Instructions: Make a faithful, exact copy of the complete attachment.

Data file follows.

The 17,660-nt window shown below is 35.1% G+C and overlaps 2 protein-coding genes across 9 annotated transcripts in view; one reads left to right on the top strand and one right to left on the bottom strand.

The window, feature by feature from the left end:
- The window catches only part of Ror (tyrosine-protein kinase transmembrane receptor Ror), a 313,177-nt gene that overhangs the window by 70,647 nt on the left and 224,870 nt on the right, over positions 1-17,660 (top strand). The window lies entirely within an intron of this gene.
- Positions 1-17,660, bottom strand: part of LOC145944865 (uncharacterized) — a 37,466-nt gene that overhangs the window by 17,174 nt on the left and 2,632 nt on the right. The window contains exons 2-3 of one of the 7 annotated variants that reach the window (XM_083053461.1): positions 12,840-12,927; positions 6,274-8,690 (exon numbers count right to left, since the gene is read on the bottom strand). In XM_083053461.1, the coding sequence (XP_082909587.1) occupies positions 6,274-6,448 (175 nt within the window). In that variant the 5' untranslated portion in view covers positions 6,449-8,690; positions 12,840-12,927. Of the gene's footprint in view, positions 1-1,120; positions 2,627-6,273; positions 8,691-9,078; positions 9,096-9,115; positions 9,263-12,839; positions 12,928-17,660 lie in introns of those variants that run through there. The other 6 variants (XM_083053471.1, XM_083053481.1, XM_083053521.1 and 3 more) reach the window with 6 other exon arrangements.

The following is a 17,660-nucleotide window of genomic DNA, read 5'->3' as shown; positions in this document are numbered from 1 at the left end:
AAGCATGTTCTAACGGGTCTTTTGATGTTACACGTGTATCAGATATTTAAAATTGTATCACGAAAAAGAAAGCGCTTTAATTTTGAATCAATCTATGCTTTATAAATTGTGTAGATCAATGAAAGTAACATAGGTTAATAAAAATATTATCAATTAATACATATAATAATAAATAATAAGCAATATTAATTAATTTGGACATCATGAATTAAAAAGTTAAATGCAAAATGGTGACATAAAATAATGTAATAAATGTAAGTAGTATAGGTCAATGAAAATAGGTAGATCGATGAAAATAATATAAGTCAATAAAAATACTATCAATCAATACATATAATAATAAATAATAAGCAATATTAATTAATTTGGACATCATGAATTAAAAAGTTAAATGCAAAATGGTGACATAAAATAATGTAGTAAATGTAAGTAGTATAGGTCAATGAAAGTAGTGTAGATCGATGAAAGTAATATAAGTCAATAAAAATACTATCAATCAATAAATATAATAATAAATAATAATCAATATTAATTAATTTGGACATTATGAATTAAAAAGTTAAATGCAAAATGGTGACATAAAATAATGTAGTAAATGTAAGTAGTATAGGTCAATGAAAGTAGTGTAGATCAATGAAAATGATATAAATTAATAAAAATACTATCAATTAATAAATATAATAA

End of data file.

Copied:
The 17,660-nt window shown below is 35.1% G+C and overlaps 2 protein-coding genes across 9 annotated transcripts in view; one reads left to right on the top strand and one right to left on the bottom strand.

The window, feature by feature from the left end:
- The window catches only part of Ror (tyrosine-protein kinase transmembrane receptor Ror), a 313,177-nt gene that overhangs the window by 70,647 nt on the left and 224,870 nt on the right, over positions 1-17,660 (top strand). The window lies entirely within an intron of this gene.
- Positions 1-17,660, bottom strand: part of LOC145944865 (uncharacterized) — a 37,466-nt gene that overhangs the window by 17,174 nt on the left and 2,632 nt on the right. The window contains exons 2-3 of one of the 7 annotated variants that reach the window (XM_083053461.1): positions 12,840-12,927; positions 6,274-8,690 (exon numbers count right to left, since the gene is read on the bottom strand). In XM_083053461.1, the coding sequence (XP_082909587.1) occupies positions 6,274-6,448 (175 nt within the window). In that variant the 5' untranslated portion in view covers positions 6,449-8,690; positions 12,840-12,927. Of the gene's footprint in view, positions 1-1,120; positions 2,627-6,273; positions 8,691-9,078; positions 9,096-9,115; positions 9,263-12,839; positions 12,928-17,660 lie in introns of those variants that run through there. The other 6 variants (XM_083053471.1, XM_083053481.1, XM_083053521.1 and 3 more) reach the window with 6 other exon arrangements.

The following is a 17,660-nucleotide window of genomic DNA, read 5'->3' as shown; positions in this document are numbered from 1 at the left end:
AAGCATGTTCTAACGGGTCTTTTGATGTTACACGTGTATCAGATATTTAAAATTGTATCACGAAAAAGAAAGCGCTTTAATTTTGAATCAATCTATGCTTTATAAATTGTGTAGATCAATGAAAGTAACATAGGTTAATAAAAATATTATCAATTAATACATATAATAATAAATAATAAGCAATATTAATTAATTTGGACATCATGAATTAAAAAGTTAAATGCAAAATGGTGACATAAAATAATGTAATAAATGTAAGTAGTATAGGTCAATGAAAATAGGTAGATCGATGAAAATAATATAAGTCAATAAAAATACTATCAATCAATACATATAATAATAAATAATAAGCAATATTAATTAATTTGGACATCATGAATTAAAAAGTTAAATGCAAAATGGTGACATAAAATAATGTAGTAAATGTAAGTAGTATAGGTCAATGAAAGTAGTGTAGATCGATGAAAGTAATATAAGTCAATAAAAATACTATCAATCAATAAATATAATAATAAATAATAATCAATATTAATTAATTTGGACATTATGAATTAAAAAGTTAAATGCAAAATGGTGACATAAAATAATGTAGTAAATGTAAGTAGTATAGGTCAATGAAAGTAGTGTAGATCAATGAAAATGATATAAATTAATAAAAATACTATCAATTAATAAATATAATAA